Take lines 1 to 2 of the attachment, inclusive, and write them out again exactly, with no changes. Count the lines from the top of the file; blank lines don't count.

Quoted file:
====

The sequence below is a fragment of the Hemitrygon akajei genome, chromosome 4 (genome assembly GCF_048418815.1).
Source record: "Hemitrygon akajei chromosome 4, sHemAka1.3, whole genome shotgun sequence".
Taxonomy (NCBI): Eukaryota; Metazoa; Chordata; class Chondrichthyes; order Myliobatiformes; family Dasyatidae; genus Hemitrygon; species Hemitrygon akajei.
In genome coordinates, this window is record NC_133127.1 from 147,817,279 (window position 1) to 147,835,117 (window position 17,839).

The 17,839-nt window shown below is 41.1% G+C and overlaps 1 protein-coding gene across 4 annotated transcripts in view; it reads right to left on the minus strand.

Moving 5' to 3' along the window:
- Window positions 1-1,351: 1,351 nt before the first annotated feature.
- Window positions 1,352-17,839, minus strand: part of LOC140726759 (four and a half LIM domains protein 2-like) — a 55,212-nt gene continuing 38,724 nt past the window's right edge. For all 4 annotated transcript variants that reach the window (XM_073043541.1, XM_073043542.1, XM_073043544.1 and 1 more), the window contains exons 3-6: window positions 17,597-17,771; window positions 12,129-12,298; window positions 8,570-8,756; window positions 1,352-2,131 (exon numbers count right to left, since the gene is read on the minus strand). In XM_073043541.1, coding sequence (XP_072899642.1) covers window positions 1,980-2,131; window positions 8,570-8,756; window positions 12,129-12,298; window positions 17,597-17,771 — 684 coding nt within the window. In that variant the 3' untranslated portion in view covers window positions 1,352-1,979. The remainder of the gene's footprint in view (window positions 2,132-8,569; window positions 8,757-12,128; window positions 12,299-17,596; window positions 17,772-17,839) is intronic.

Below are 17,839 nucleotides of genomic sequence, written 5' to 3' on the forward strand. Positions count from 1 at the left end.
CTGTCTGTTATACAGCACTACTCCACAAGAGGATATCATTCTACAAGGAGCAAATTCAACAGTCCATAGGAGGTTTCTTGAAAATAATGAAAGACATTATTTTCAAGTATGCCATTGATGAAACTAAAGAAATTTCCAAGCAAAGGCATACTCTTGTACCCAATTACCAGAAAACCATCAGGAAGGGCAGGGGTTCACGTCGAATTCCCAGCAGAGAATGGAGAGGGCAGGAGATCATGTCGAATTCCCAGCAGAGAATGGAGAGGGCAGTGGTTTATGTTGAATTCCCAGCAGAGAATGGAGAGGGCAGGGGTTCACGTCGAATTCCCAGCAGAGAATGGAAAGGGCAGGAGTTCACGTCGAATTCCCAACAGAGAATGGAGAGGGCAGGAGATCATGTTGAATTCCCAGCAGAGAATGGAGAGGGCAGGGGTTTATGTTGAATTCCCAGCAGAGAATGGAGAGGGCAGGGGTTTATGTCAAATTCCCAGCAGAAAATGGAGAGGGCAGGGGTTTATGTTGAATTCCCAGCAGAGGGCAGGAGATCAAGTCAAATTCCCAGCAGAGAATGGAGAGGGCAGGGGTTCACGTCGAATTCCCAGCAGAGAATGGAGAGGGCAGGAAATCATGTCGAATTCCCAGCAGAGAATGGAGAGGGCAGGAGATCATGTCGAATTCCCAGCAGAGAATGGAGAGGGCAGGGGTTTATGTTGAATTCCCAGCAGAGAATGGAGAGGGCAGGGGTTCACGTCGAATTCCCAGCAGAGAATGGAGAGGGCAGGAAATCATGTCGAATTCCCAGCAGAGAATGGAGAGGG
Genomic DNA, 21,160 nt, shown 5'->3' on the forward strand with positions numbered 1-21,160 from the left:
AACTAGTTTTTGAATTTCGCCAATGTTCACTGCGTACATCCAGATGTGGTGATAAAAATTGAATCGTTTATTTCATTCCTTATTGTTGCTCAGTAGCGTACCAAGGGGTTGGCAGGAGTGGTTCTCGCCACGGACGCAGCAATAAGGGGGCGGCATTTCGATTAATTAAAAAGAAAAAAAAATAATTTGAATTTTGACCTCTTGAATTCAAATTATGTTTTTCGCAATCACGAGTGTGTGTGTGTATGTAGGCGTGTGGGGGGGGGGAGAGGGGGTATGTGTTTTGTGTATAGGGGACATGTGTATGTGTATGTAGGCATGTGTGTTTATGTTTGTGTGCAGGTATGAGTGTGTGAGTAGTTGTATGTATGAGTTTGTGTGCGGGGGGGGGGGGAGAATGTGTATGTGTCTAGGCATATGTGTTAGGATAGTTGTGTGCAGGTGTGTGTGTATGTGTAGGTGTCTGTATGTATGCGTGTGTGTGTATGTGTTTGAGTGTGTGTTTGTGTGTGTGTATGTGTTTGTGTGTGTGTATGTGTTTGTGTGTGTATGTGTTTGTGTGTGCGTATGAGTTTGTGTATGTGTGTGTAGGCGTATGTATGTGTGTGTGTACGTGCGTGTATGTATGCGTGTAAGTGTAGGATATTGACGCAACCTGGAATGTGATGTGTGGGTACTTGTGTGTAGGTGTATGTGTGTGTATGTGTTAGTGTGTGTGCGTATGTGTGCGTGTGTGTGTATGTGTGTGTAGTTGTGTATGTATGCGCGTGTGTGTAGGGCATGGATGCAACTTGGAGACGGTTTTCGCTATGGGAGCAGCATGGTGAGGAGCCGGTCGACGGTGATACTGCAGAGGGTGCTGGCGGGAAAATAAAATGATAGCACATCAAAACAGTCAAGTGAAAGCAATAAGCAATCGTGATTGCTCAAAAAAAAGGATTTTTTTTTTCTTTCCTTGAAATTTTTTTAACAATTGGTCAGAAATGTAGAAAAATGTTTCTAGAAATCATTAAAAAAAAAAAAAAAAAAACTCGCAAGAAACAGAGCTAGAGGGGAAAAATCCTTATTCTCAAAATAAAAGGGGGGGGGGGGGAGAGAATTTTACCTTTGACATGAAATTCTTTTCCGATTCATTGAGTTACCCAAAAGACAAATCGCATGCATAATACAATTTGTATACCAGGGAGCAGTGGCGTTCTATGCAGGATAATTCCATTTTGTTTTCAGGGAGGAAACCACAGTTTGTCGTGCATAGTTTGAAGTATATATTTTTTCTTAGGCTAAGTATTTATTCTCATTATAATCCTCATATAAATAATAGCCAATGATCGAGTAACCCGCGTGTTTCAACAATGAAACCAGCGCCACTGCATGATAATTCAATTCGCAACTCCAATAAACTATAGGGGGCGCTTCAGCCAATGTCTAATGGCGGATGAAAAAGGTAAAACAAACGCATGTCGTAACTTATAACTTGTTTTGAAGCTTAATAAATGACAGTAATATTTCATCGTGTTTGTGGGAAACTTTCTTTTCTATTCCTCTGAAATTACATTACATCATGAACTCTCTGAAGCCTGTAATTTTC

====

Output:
The sequence below is a fragment of the Hemitrygon akajei genome, chromosome 4 (genome assembly GCF_048418815.1).
Source record: "Hemitrygon akajei chromosome 4, sHemAka1.3, whole genome shotgun sequence".